YouTube icon

Original videos on NCCI, and shared videos from other sources on disability-related topics. We are working on some individual videos now that we hope to post soon.

GoFundMe icon

Online fundraising for specific NCCI projects benefitting people with disabilities in our area. Our current fundraiser is for the NCCI Homecoming Fund.

Thursday, August 17, 2017


Within a couple of days of the shocking and violent march of neo-Nazis, anti-Semites, and white supremacists in Charlottesville, Virginia, many disability organizations issued statements about it. For example:

NCIL Statement on the White Supremacist Violence in Charlottesville

AAPD Statement Condemning the Violence and White Supremacy of the “Unite the Right” Rally

ADAPT’s statement condemning racist violence in Charlottesville, VA

We at NCCI share and echo these sentiments.

For these organizations, their members and supporters, condemning the events in Charlottesville in very blunt, specific terms was an obvious thing to do. However, it may not be obvious to every disabled person or disability activist why this is so.

Here, then, are three reasons why a disability organization would speak out on an event like what happened in Charlottesville:

1. Disability intersects with other identities, communities, and issues. Lots of disabled people are also Black, Jewish, LGBTQ, and/or other identities that were explicitly targeted by the hateful rhetoric and actions of the alt-right, neo-Nazi, and white supremacists who marched in Charlottesville. Even if disabled people weren't explicitly targeted as disabled people, members of our community certainly were. The disability community is uniquely diverse by definition, and we should all be ready to stick up for all of our brothers and sisters, even if some of us don't feel immediately, personally discriminated against or attacked.

2. Historically, far-right ideologies have NOT been friendly to people with disabilities. Actually, that is an understatement. To cite just one example, disabled people were systematically murdered by state doctors in Nazi Germany, specifically because of how disability was regarded in Nazi ideology. More broadly, ideology of any kind based on the superiority and dominance of one type of person over others almost never bodes well for disabled people, in any historical era. We don't have to have been explicitly named by the tiki-torch carrying racists in Charlottesville to feel legitimately threatened as people with disabilities.

3. Disabled people, and people who care about disability issues, aspire to be fully participating citizens who take full responsibility for what happens in our society. This is happening in our society. Those of us in the disability community also resolve to speak for ourselves, and not simply rely on the good will of others to "take care of us." Again, this means taking responsibility for addressing emerging threats, and not waiting for others to do it for us.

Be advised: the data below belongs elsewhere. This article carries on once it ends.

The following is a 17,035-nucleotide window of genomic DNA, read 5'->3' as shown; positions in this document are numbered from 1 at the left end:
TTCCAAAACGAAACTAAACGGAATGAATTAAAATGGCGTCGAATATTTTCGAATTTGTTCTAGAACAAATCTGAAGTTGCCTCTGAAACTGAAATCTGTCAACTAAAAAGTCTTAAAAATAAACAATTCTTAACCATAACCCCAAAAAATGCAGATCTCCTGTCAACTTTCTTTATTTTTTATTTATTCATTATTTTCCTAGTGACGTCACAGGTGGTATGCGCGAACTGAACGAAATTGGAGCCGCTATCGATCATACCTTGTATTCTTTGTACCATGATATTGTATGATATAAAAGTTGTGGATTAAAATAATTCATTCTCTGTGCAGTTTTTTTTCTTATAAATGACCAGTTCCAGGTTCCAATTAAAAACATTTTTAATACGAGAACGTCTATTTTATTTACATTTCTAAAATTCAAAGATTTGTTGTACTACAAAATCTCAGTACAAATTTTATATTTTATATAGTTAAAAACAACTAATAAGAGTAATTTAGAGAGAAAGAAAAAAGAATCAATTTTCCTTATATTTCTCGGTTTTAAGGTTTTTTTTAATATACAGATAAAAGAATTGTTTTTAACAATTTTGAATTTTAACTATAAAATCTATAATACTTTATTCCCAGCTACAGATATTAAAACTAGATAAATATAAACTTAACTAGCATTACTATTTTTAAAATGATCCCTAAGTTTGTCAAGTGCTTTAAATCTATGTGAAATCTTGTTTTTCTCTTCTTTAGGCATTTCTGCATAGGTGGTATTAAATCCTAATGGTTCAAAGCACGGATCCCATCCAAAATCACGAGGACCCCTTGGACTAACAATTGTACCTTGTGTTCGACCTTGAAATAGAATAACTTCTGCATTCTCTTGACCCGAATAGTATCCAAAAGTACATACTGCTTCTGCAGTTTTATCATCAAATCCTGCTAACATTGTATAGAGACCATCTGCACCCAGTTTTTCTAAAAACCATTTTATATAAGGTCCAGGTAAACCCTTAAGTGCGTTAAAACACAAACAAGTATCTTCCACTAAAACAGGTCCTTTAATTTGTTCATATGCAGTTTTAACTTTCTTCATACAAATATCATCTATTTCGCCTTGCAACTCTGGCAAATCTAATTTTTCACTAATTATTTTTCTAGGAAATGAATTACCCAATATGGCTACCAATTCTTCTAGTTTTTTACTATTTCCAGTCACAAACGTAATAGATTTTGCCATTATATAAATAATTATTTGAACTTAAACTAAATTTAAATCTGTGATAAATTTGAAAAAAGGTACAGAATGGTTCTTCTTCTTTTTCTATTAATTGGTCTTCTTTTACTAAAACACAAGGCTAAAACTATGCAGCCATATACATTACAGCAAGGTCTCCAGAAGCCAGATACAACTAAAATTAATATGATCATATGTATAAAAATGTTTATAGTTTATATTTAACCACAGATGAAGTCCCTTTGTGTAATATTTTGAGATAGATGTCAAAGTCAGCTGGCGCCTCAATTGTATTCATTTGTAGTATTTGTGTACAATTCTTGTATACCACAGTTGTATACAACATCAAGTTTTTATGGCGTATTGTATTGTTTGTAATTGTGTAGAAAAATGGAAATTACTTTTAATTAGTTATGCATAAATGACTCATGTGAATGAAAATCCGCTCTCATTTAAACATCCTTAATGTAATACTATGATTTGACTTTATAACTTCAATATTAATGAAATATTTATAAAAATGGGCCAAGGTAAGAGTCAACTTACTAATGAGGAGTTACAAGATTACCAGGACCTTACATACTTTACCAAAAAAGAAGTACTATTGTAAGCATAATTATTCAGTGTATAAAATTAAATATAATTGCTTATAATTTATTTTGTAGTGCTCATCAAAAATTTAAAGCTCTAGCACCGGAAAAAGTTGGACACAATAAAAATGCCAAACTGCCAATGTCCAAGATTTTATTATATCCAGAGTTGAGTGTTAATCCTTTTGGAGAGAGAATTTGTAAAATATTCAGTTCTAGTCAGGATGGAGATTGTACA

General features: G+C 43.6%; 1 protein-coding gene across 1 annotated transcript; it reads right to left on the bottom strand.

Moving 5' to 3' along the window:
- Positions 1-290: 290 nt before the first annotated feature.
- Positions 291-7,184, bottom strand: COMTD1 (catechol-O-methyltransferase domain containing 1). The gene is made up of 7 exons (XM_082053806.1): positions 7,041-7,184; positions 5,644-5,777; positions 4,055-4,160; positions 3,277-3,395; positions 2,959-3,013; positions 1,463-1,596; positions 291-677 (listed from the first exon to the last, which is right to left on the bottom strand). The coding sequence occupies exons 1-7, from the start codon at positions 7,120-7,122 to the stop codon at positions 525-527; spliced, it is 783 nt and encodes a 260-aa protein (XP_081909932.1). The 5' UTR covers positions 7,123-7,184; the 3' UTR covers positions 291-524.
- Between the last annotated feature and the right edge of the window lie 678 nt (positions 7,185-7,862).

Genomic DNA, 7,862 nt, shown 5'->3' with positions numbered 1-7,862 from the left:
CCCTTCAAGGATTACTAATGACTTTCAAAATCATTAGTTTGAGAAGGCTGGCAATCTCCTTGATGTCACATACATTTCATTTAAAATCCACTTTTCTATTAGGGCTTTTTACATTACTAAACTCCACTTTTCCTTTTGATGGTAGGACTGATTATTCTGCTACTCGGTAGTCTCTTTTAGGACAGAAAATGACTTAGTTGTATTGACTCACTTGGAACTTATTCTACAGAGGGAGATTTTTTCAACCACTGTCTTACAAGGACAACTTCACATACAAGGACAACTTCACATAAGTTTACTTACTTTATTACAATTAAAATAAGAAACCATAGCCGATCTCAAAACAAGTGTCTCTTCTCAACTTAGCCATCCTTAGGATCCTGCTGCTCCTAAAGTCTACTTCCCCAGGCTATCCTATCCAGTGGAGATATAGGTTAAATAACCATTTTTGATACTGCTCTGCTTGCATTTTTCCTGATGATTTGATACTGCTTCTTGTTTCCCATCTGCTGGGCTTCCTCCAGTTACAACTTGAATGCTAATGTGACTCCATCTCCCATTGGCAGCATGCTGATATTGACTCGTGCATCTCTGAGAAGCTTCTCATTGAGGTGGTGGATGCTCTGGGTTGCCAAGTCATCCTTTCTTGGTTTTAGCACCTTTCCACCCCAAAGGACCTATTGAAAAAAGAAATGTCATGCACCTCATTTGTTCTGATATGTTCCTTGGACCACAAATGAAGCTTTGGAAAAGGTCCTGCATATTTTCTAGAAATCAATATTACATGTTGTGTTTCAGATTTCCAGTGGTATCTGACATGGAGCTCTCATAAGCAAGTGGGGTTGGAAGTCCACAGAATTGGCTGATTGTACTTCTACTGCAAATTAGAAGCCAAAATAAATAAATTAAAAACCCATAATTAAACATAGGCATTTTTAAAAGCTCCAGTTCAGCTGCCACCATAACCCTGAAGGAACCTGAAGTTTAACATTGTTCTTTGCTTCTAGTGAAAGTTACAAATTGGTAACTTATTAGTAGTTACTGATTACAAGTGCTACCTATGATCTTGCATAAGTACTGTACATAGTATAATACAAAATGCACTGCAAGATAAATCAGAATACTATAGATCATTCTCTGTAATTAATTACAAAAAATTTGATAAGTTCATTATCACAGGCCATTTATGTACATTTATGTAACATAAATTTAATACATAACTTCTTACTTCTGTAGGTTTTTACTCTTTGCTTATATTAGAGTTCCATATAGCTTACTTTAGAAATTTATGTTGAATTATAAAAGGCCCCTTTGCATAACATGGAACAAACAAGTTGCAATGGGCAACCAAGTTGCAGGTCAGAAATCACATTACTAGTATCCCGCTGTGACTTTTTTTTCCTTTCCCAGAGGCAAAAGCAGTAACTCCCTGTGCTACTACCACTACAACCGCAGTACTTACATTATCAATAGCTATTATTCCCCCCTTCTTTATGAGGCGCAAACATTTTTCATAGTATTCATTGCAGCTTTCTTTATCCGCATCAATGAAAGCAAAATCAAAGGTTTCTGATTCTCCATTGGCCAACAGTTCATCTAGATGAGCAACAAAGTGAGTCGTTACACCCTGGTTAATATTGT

These facts are more than enough to justify and require us to speak out.

Tuesday, August 1, 2017

Action Alert: Urge Your Member of Congress to Co-Sponsor the TIME Act!

ACTION ALERT in white bold letters on a dark red background

This Action Alert comes from the New York Association on Independent Living ...

H.R. 1377, the Transitioning to Integrated and Meaningful Employment, or TIME Act, would phase out Section 14 (c) of the Fair Labor Standards Act, which allows employers to pay workers with disabilities less than the federal minimum wage. This would also force vocational rehabilitation agencies across the country to find meaningful placements for people with disabilities in which their abilities could be maximized and in which they could be successful and valued.

The TIME Act currently has no co-sponsors from New York. Let's get the New York delegation signed on to this important bill!


Email your Representative from Congress and urge them to co-sponsor H.R. 1377.

The following Representatives from NY signed on as co-sponsors last year, but have not yet signed onto the TIME Act, H.R. 1377 this year. Let's be sure to target these Representatives to sign on!

Rep. Louise Slaughter
Rep. Nita Lowey
Rep. Hakeem Jeffries
Rep. Peter King
Rep. Kathleen Rice
Rep. Eliot Engel
Rep. Nydia Velazquez
Rep. Sean Patrick Maloney
Rep. Paul Tonko

Click here to take action now!


Current Federal law allows the Secretary of Labor to grant special wage certificates to entities that provide employment to workers with disabilities, allowing such entities to pay their disabled workers at rates that are lower than the Federal minimum wage. The practice of paying workers with disabilities less than the Federal minimum wage dates back to the 1930s, when there were virtually no employment opportunities for disabled workers in the mainstream workforce. Today, advancements in vocational rehabilitation, technology, and training provide disabled workers with greater opportunities than in the past, and the number of such workers in the national workforce has dramatically increased. In the 75 years since this became law, studies have shown that fewer than 5% of over 400,000 workers with disabilities ever transition out of segregated, subminimum-wage, sheltered workshop settings to integrated, competitive employment. This outdated model does not provide workers with disabilities with useful, marketable skills to obtain competitive, integrated employment in their communities.

NCCI Twitter Recap - July, 2017